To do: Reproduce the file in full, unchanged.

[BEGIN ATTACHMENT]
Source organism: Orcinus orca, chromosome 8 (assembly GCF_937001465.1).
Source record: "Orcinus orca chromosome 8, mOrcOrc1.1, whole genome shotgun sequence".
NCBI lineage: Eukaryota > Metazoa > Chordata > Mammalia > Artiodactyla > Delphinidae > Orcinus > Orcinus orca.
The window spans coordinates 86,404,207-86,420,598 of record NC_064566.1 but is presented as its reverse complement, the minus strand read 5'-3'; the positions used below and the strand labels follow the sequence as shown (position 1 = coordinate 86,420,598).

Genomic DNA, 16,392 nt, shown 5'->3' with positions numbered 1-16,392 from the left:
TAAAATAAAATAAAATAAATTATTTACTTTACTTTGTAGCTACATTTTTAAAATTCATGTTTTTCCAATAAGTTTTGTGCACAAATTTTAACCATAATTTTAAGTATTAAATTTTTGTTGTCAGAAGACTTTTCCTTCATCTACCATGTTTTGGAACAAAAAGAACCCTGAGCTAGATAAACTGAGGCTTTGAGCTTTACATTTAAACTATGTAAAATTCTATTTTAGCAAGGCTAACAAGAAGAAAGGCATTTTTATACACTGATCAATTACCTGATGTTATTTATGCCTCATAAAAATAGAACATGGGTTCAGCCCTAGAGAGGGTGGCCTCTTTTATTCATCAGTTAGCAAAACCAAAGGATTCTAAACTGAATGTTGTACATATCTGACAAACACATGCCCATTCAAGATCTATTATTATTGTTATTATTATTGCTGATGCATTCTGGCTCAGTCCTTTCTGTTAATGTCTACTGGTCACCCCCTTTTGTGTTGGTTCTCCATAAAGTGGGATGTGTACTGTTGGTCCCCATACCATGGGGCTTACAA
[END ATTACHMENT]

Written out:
Source organism: Orcinus orca, chromosome 8 (assembly GCF_937001465.1).
Source record: "Orcinus orca chromosome 8, mOrcOrc1.1, whole genome shotgun sequence".
NCBI lineage: Eukaryota > Metazoa > Chordata > Mammalia > Artiodactyla > Delphinidae > Orcinus > Orcinus orca.
The window spans coordinates 86,404,207-86,420,598 of record NC_064566.1 but is presented as its reverse complement, the minus strand read 5'-3'; the positions used below and the strand labels follow the sequence as shown (position 1 = coordinate 86,420,598).

Genomic DNA, 16,392 nt, shown 5'->3' with positions numbered 1-16,392 from the left:
TAAAATAAAATAAAATAAATTATTTACTTTACTTTGTAGCTACATTTTTAAAATTCATGTTTTTCCAATAAGTTTTGTGCACAAATTTTAACCATAATTTTAAGTATTAAATTTTTGTTGTCAGAAGACTTTTCCTTCATCTACCATGTTTTGGAACAAAAAGAACCCTGAGCTAGATAAACTGAGGCTTTGAGCTTTACATTTAAACTATGTAAAATTCTATTTTAGCAAGGCTAACAAGAAGAAAGGCATTTTTATACACTGATCAATTACCTGATGTTATTTATGCCTCATAAAAATAGAACATGGGTTCAGCCCTAGAGAGGGTGGCCTCTTTTATTCATCAGTTAGCAAAACCAAAGGATTCTAAACTGAATGTTGTACATATCTGACAAACACATGCCCATTCAAGATCTATTATTATTGTTATTATTATTGCTGATGCATTCTGGCTCAGTCCTTTCTGTTAATGTCTACTGGTCACCCCCTTTTGTGTTGGTTCTCCATAAAGTGGGATGTGTACTGTTGGTCCCCATACCATGGGGCTTACAA